The International Olympic Committee struggles with the question:
The International Olympic Committee has a new rule this year for deciding who gets to compete as a woman. The IOC’s hope is to avoid a spectacle like the one that followed South African runner Caster Semenya’s victory in the women’s 800 meters at the 2009 World Championships. Semenya’s sex became a question mark amid speculation about her masculine-looking physique. She wasn’t allowed to compete for almost a year, and then she was reinstated without a clear explanation. Nobody wants to repeat that. The question, though, is whether the science is clear enough to justify the Olympics’ latest approach—and the answer is probably no.
Here’s the IOC’s plan: Women who test in the male range for testosterone, and whose bodies respond to the hormone, may not be eligible to compete as females. “May not,” because these women may also be allowed to lower their testosterone levels medically, as some say Semenya is now doing, though the IOC hasn’t confirmed that. The committee does not specify what testosterone level is disqualifying, in part because individuals’ measures can fluctuate. “We’ll leave those decisions with the experts,” Arne Ljungqvist, the chairman of the IOC’s medical commission, told the New York Times.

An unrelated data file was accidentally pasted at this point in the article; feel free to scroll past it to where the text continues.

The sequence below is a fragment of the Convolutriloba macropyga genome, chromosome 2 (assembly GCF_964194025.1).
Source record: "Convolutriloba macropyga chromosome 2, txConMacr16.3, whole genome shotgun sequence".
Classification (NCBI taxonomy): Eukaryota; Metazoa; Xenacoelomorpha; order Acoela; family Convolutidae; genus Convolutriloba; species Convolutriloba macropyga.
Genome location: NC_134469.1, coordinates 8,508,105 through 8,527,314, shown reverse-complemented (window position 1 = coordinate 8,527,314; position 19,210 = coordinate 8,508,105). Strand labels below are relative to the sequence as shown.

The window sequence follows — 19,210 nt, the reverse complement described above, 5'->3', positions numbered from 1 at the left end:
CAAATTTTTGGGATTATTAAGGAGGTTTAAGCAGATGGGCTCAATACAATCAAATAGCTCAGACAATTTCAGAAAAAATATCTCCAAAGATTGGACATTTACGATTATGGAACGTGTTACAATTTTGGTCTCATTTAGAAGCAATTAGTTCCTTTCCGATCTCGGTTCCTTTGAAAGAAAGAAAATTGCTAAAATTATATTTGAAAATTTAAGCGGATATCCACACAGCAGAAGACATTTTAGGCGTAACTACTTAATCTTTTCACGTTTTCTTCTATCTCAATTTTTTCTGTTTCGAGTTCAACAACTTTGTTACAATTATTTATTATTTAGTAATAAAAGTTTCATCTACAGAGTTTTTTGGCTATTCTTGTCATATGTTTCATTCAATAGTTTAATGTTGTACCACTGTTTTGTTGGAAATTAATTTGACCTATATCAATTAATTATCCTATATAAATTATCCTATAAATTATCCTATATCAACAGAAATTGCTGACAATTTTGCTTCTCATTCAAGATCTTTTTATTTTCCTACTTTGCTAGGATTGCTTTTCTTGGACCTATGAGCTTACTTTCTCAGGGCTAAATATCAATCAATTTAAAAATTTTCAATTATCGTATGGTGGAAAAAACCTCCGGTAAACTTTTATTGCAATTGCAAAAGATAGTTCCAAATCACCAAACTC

Read more about the numerous complexities that go into determining who should qualify as a woman athlete and why.